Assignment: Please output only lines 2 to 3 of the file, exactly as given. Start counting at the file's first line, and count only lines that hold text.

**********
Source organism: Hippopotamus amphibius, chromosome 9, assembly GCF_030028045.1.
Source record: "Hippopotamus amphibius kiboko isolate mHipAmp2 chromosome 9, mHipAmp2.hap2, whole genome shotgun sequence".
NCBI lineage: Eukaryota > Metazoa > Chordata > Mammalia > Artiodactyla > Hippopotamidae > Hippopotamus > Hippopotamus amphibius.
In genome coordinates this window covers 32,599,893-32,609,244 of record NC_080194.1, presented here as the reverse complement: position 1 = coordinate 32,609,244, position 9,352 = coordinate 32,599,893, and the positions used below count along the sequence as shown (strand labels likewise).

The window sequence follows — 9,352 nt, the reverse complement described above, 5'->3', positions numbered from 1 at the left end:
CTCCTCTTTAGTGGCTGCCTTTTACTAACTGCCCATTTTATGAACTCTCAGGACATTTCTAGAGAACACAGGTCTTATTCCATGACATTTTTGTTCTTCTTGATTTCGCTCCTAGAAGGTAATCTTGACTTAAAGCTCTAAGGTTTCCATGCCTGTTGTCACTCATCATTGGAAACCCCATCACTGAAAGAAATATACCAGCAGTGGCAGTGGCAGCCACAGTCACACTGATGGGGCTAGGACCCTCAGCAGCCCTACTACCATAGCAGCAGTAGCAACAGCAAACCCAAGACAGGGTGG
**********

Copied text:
Source record: "Hippopotamus amphibius kiboko isolate mHipAmp2 chromosome 9, mHipAmp2.hap2, whole genome shotgun sequence".
NCBI lineage: Eukaryota > Metazoa > Chordata > Mammalia > Artiodactyla > Hippopotamidae > Hippopotamus > Hippopotamus amphibius.